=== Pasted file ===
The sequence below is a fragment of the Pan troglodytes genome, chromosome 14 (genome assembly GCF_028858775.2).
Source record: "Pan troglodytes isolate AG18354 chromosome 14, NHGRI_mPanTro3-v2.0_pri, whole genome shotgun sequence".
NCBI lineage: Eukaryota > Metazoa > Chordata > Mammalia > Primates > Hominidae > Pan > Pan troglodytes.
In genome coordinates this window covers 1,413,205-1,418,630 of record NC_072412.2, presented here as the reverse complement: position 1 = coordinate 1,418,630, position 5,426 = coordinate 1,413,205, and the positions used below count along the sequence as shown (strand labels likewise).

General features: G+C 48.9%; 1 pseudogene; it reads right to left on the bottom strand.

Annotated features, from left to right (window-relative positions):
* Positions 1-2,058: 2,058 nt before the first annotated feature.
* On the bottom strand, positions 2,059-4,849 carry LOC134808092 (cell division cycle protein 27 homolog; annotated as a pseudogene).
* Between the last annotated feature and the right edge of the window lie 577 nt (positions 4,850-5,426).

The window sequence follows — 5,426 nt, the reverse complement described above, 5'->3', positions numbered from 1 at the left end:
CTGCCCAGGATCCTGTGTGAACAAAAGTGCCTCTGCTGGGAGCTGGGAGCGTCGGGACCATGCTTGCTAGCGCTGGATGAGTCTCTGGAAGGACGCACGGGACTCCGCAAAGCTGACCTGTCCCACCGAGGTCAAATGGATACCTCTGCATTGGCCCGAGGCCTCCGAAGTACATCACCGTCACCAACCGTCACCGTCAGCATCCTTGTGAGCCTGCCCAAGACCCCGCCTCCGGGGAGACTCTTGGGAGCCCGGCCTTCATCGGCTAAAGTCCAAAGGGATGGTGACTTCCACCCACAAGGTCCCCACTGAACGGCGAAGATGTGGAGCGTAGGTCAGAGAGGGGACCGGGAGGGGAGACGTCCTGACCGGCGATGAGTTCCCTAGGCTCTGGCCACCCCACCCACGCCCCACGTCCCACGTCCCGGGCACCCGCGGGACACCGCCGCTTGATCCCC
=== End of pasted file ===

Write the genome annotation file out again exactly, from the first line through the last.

The sequence below is a fragment of the Pan troglodytes genome, chromosome 14 (genome assembly GCF_028858775.2).
Source record: "Pan troglodytes isolate AG18354 chromosome 14, NHGRI_mPanTro3-v2.0_pri, whole genome shotgun sequence".
NCBI lineage: Eukaryota > Metazoa > Chordata > Mammalia > Primates > Hominidae > Pan > Pan troglodytes.
In genome coordinates this window covers 1,413,205-1,418,630 of record NC_072412.2, presented here as the reverse complement: position 1 = coordinate 1,418,630, position 5,426 = coordinate 1,413,205, and the positions used below count along the sequence as shown (strand labels likewise).

General features: G+C 48.9%; 1 pseudogene; it reads right to left on the bottom strand.

Annotated features, from left to right (window-relative positions):
* Positions 1-2,058: 2,058 nt before the first annotated feature.
* On the bottom strand, positions 2,059-4,849 carry LOC134808092 (cell division cycle protein 27 homolog; annotated as a pseudogene).
* Between the last annotated feature and the right edge of the window lie 577 nt (positions 4,850-5,426).

The window sequence follows — 5,426 nt, the reverse complement described above, 5'->3', positions numbered from 1 at the left end:
CTGCCCAGGATCCTGTGTGAACAAAAGTGCCTCTGCTGGGAGCTGGGAGCGTCGGGACCATGCTTGCTAGCGCTGGATGAGTCTCTGGAAGGACGCACGGGACTCCGCAAAGCTGACCTGTCCCACCGAGGTCAAATGGATACCTCTGCATTGGCCCGAGGCCTCCGAAGTACATCACCGTCACCAACCGTCACCGTCAGCATCCTTGTGAGCCTGCCCAAGACCCCGCCTCCGGGGAGACTCTTGGGAGCCCGGCCTTCATCGGCTAAAGTCCAAAGGGATGGTGACTTCCACCCACAAGGTCCCCACTGAACGGCGAAGATGTGGAGCGTAGGTCAGAGAGGGGACCGGGAGGGGAGACGTCCTGACCGGCGATGAGTTCCCTAGGCTCTGGCCACCCCACCCACGCCCCACGTCCCACGTCCCGGGCACCCGCGGGACACCGCCGCTTGATCCCC